Bouquets & Bullets - The Iraq Miscalculation genre: Just Jihad & Six Degrees of Speculation

Bouquets And Bullets

Every now and then, an obscure little fact provides a huge amount of perspective into an otherwise complex situation with seemingly few answers. Such an event occurred in Iraq over the weekend. Let me offer a little background information. On Saturday, the Iraqi national soccer team defeated Vietnam to advance to the Asian Cup semifinals.

The Iraqi soccer team has been a bright spot in national unity for a country that seems unable to reach common ground in the political arena. Over the weekend, Sunnis and Shiites huddled together to watch the game and to celebrate the victory...many of them suggesting that the stalled government ought to take note and find the means to bridge their numerous sectarian differences.

Before you conclude that the apparent bond formed around the Iraqi soccer team is the obscure little fact that I'm seeking to illuminate, let me move on to the point of this musing. In the aftermath of the victory, the Iraqi's took to the streets to celebrate...and I came to my new realization after reading the following paragraph in the Washington Post.

On a negative note, five people, including two children, were killed and 25 were wounded in celebratory gunfire, according to health officials in Baghdad, who spoke on condition of anonymity because of security concerns.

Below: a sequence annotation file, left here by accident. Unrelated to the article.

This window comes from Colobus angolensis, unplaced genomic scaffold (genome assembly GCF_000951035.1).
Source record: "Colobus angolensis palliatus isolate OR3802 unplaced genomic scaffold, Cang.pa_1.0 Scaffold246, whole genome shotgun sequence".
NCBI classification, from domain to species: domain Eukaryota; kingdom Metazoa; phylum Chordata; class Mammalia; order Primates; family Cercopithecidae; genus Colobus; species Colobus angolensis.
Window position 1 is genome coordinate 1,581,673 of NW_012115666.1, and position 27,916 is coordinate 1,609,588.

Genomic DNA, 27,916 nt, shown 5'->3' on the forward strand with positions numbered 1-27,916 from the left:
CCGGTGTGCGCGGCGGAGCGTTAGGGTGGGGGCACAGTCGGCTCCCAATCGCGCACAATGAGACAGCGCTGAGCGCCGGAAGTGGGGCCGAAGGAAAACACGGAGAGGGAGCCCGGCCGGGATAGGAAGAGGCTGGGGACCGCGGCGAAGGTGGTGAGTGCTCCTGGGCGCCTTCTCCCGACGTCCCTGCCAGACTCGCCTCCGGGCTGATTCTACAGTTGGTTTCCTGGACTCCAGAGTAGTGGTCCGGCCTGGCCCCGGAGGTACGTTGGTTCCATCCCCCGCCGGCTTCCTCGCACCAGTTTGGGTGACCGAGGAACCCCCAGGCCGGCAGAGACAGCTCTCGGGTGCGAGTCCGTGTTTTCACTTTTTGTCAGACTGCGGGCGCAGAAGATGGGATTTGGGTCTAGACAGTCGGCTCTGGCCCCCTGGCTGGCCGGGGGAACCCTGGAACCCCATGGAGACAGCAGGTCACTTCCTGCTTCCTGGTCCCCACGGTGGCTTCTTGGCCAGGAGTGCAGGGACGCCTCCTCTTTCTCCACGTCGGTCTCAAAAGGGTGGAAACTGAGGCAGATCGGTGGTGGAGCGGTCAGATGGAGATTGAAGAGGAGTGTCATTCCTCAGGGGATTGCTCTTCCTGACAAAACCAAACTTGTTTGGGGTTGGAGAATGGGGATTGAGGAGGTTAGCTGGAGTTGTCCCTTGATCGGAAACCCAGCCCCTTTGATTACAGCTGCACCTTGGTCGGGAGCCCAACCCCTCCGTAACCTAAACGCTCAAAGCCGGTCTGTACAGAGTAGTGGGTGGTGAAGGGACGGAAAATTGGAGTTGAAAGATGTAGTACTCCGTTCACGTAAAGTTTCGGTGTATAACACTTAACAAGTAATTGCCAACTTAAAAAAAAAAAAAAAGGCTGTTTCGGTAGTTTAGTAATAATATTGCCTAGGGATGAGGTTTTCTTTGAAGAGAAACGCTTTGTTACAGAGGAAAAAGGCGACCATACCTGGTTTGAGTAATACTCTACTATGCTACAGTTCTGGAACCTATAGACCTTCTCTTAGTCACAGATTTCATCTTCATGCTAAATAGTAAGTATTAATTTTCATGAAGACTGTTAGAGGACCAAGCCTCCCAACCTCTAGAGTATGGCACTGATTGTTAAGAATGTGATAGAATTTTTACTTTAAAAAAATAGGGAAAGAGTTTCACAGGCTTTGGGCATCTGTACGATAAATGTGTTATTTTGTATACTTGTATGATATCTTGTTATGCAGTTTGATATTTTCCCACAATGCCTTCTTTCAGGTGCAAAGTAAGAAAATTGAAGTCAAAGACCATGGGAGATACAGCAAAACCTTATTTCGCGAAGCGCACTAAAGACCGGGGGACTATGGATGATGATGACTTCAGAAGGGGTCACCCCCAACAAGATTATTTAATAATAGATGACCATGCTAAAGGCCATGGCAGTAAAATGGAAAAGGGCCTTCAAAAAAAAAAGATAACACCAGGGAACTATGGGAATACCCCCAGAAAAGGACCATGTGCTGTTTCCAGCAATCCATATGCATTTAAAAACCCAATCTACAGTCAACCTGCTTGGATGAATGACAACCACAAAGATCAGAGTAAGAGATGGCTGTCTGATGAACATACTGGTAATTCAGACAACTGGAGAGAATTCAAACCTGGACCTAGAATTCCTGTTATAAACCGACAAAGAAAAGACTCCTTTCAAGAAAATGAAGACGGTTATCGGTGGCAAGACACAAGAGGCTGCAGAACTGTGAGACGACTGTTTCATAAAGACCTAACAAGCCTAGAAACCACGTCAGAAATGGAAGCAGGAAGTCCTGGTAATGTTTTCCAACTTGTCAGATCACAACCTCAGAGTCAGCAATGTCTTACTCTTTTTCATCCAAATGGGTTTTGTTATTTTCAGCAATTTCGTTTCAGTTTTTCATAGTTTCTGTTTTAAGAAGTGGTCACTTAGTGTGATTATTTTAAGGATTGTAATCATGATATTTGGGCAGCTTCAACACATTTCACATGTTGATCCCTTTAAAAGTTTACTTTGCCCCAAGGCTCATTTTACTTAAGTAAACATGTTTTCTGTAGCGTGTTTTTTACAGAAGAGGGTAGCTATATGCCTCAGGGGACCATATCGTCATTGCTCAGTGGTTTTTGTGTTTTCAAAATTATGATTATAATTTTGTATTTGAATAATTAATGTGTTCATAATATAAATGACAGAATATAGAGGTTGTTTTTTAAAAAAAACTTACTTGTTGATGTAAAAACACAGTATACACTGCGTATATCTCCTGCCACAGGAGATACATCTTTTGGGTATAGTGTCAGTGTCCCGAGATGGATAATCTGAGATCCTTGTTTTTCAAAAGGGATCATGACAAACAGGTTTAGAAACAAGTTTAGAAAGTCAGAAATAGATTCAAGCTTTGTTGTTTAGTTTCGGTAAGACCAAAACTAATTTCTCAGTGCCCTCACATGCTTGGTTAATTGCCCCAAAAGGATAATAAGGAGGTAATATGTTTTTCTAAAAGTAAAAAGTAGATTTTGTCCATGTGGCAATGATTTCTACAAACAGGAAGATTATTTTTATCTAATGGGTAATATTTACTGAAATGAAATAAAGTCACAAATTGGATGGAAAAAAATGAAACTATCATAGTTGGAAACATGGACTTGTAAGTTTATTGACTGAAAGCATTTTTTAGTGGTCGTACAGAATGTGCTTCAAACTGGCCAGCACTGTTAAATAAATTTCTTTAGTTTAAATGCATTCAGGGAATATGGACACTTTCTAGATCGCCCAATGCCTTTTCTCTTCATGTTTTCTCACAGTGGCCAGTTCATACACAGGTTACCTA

Try as I might, I could find nothing to indicate how such situations are dealt with by the Iraqi security forces or our own American military forces. I wondered if an investigation took place to attempt to identify the shooters whose bullets killed these five innocent people...and wounded twenty five others. My suspicion is that nothing happens...other than the burial of five dead Iraqi citizens.

Perhaps I'm far too pessimistic, but when the inadvertent death of five innocent bystanders is viewed as a demonstration of national unity, I'm left wondering how many deaths would be an acceptable number to actually achieve a functional government? Don't get me wrong, I'm not suggesting our troops should attempt to extinguish long-standing Iraqi traditions…but I am arguing that our U.S. leadership must be in denial as to the degree to which the loss of human life is ingrained in the daily lives of the Iraqi people.

The mindset that must exist in the Iraqi population is rife with an acceptance of death and destruction and changing that perception is a daunting task that the Bush administration seems to minimize or ignore. If five American lives were lost in the aftermath of an Olympic playoff game as a result of celebratory gunfire, the story wouldn't be about the unity found in the victory; it would focus upon the lawless disregard for human life and the efforts being employed to bring those who perpetrated the tragedy to justice.

The Iraqi people have spent years becoming conditioned to unmitigated tragedy, injustice, and death. It is part and parcel of the Iraqi identity and altering that identity will take much more time and effort than the latest troop surge or any of the many other optimistic assessments and notions held by the Bush administration.

While I'm happy that the Iraqi citizenry can find joy and unity in some minor demonstration of national identity, the distance to be traveled in order to achieve a sustainable national government is immense. Even if one believes that the Iraqi's can establish a valid government entity, the inherent disregard for human life will require a sustained period of security and civility…one that remains quite elusive.